Coletti and the Jacques have raced her twice at Monmouth, for sharply declining tags. She won by six as the even-money favorite for a $25,000 claiming price on June 19 and stayed in the hands of Coletti and Jacques. Evangelical was entered for $10,000 in a race that was canceled due to heat on Friday at Monmouth and cross-entered for $12,500 in the race she won with ease on Sunday, and still went unclaimed.

And, speaking of ease, Moya pulled up Evangelical earlier after the finish than the rest of the horses in the field. Granted, that might be more readily done when the horse wins without being under a full drive. But it's still a little disquieting to see a filly win by 8 1/2 and yet the other horses in the race gallop-out beyond her after the wire.

I did pose the question of soundness despite recommending Evangelical as a possible "Second Chance Deal" (an RNA one might purchase privately or at another sale) from Keeneland 2010. Her female family is peppered with blacktype, from ill-fated Canadian champion juvenile KNIGHTS TEMPLAR (died of lymphoma at 3), G1-placed FOR ALL SEASONS and DIAL A SONG, to multiple G2-winning sprinter EATON'S GIFT, to Evangelical's own half-sister, G2-placed Worship the Moon. Three of her first six dams were unraced (though all of them were stakes producers), and her own dam raced just three times.

"So, I'm concerned about her durability," I wrote at the time, "but the family has talent."

Though I could be wrong, I suspect Evangelical is nursing a bowed tendon (or some other malady) and won't be making 15 or 20 lifetime starts. But if she keeps dropping in class, she's worth considering as a claim, even if you had to retire her to the breeding shed, where females from her family have excelled at passing along precocity and talent, if not durability.

Just, please, if you do claim and breed Evangelical, send her to a source of rock-solid soundness.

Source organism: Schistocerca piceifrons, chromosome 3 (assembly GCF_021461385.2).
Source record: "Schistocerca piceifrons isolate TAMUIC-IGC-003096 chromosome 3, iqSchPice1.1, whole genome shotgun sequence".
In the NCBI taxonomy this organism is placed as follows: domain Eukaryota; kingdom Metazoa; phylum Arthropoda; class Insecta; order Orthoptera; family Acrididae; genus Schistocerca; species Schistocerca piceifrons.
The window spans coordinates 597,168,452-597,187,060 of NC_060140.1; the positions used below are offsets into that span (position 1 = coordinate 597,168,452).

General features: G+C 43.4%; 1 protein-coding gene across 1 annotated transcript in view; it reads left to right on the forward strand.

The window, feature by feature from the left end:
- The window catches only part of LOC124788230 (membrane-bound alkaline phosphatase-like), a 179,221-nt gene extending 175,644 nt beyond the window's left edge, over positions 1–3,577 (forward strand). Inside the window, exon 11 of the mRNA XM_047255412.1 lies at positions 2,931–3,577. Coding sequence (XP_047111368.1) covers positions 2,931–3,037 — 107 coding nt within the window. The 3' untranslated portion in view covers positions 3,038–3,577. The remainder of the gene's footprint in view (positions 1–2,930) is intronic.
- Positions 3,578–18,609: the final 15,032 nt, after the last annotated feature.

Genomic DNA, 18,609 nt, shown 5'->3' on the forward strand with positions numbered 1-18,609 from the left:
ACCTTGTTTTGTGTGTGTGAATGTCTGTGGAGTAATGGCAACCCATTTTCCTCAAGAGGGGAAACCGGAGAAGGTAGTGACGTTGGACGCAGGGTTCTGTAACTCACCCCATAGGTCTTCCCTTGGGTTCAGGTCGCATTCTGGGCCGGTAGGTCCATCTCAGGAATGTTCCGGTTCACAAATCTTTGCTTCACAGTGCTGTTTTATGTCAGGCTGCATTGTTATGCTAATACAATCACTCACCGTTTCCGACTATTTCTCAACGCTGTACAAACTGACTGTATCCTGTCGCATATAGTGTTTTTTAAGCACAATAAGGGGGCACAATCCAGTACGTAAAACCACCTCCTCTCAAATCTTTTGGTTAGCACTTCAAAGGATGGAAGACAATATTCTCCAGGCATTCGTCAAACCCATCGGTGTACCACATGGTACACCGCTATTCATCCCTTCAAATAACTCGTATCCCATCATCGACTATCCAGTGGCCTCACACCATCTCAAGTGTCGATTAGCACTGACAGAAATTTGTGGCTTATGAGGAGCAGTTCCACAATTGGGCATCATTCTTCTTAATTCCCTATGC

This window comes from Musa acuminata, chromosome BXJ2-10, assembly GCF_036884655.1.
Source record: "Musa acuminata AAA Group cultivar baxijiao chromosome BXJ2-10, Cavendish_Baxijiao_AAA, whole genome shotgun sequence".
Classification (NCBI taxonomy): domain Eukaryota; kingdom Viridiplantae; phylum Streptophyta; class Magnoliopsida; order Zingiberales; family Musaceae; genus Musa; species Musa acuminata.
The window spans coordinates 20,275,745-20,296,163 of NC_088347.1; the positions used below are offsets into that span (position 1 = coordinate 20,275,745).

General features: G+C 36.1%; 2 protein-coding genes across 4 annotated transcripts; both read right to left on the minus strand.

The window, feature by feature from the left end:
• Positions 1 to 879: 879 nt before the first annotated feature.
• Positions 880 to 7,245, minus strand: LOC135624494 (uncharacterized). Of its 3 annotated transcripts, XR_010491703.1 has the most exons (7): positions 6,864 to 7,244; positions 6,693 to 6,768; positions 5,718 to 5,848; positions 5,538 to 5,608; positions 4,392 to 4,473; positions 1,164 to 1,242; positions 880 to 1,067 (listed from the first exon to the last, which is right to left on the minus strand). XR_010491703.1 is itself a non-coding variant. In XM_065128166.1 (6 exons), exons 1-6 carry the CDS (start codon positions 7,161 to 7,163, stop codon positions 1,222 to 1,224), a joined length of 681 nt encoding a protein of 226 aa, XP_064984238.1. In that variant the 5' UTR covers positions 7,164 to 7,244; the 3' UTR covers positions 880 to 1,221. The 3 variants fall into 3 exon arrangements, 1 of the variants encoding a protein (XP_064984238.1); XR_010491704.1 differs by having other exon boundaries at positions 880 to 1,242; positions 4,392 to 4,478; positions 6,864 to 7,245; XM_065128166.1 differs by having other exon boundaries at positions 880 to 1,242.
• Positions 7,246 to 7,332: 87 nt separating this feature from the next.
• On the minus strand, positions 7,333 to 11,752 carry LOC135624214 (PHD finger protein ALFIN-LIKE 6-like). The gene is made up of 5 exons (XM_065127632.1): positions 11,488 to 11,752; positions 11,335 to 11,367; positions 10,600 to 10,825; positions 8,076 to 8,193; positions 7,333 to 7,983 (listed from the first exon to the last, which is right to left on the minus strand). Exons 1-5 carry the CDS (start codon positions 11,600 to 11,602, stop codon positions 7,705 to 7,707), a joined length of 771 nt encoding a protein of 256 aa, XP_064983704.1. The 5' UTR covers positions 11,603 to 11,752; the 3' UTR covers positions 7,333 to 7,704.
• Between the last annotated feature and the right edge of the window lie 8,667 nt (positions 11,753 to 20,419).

Thursday, July 21, 2011

I'm First, again

A bargain selection from last year's Fasig-Tipton Midlantic Sale of 2-year-olds in training appears to have found his friends among modest turf claimers at Colonial Downs.

I'm First saw his name finally rendered accurate when he overcome a bumping incident and a five-wide trip to break maiden by fourth lengths going a mile on grass at Colonial in his 3-year-old debut on July 7. On Thursday night, in his first race after becoming a winner and again in for a $5,000 tag, I'm First and jockey Luis Colon were near the pace throughout and drew off to win by 4 1/4 lengths among NW2L company.

I'm First paid $15.60 to win in his maiden-breaker and got less respect at the window Thursday evening, returning $22.80 to the relative few who numbered themselves among his faithful. The exacta over 2/1 favorite Eighteen Twelve paid $99.60 and the $2 trifecta with clear 9/2 second-favorite Dane Austin was worth $258.80.

Meanwhile, the Susan Cooney trainee bettered his maiden-breaking one-mile time of 1:40.27 by double-digit lengths Thursday, finishing the mile in 1:36.95.

I recommended the bay ridgeling by Soto-Ladies First, by El Raggaas, as Hip 212 when consigned by Randy Miles at EASMAY 2010. His unraced dam produced nine to race and six winners (two of a dozen races each) from 10 prior foals, and his second dam was stakes winner who had 12 lifetime victories and produced 10 winners from 11 foals, including four stakes horses. I'm First breezed 11.1 (fair for the sale) and checked out OK conformationally. As I wrote on my blog after the fact: "Why wouldn't this one be a racehorse of some sort?"